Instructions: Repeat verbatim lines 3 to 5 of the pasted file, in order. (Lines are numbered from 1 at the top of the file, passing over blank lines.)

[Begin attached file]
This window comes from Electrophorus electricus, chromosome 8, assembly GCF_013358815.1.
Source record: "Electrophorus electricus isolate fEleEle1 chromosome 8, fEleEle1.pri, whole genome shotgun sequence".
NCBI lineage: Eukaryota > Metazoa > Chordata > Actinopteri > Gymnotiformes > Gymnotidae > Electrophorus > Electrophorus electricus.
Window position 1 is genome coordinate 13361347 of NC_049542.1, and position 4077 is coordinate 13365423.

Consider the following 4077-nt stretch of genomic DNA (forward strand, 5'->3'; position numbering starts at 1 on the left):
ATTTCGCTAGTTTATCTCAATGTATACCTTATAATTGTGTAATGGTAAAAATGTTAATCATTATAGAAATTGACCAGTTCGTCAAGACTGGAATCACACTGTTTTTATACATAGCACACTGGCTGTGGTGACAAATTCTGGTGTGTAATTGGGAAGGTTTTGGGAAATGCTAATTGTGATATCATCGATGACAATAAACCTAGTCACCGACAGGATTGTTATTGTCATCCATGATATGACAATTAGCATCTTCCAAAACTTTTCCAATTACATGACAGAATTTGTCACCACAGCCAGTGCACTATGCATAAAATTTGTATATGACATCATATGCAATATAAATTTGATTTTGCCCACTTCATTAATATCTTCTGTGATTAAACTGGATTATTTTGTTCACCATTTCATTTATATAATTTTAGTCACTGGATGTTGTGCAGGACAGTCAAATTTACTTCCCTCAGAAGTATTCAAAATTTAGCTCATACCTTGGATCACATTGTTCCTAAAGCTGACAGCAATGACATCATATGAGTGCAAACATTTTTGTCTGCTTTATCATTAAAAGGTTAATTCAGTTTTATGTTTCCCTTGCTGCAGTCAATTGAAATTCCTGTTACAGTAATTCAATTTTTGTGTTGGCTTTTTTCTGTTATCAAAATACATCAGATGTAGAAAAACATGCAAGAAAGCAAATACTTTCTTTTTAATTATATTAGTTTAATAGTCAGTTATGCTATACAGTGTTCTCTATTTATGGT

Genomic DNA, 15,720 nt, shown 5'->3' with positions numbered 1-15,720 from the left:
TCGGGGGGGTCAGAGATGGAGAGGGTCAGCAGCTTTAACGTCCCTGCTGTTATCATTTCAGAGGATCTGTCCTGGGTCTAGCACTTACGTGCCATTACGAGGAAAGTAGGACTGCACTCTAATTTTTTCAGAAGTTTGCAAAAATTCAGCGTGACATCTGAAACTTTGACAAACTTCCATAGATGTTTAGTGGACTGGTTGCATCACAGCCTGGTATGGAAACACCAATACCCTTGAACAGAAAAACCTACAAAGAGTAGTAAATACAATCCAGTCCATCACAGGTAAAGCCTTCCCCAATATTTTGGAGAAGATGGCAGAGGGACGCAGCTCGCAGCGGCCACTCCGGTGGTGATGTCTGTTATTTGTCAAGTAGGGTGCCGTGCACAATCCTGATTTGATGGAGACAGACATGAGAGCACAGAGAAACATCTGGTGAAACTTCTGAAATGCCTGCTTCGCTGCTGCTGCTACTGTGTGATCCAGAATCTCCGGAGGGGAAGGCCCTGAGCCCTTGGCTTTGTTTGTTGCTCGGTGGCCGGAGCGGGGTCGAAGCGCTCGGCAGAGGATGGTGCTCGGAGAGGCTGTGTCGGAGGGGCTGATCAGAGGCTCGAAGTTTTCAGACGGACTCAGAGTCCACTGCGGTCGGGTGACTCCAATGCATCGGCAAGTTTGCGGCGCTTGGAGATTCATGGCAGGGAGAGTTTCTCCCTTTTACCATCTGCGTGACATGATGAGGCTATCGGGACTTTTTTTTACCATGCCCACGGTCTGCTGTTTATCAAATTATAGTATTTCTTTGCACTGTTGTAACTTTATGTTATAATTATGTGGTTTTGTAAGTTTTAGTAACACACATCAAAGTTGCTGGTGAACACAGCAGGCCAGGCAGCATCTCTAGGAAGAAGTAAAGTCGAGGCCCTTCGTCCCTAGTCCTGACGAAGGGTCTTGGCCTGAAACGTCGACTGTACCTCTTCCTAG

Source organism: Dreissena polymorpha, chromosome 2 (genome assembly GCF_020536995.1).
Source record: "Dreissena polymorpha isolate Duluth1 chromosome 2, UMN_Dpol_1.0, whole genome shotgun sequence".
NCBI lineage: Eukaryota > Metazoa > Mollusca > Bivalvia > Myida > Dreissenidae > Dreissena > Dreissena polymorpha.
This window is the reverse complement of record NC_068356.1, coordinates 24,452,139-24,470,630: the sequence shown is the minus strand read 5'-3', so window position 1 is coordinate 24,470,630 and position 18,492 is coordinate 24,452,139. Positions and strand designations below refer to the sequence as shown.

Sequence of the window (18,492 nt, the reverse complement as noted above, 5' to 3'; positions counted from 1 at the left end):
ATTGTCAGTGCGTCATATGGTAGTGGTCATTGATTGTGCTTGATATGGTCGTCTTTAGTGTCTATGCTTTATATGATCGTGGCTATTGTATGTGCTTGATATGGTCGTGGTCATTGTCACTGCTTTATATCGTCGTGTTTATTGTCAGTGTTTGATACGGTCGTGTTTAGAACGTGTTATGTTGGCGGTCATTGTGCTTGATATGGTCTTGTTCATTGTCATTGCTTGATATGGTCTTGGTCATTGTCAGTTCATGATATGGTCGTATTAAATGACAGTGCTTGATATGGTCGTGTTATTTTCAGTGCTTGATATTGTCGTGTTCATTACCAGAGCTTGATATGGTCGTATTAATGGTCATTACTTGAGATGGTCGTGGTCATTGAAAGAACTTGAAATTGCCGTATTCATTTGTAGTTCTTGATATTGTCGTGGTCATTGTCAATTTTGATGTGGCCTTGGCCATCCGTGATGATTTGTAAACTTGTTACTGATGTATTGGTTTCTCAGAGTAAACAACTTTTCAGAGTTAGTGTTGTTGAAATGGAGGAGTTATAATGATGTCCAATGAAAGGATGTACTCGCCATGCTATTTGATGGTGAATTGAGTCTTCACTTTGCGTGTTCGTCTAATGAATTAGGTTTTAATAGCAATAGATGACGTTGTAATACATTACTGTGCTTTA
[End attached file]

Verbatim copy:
NCBI lineage: Eukaryota > Metazoa > Chordata > Actinopteri > Gymnotiformes > Gymnotidae > Electrophorus > Electrophorus electricus.
Window position 1 is genome coordinate 13361347 of NC_049542.1, and position 4077 is coordinate 13365423.

Consider the following 4077-nt stretch of genomic DNA (forward strand, 5'->3'; position numbering starts at 1 on the left):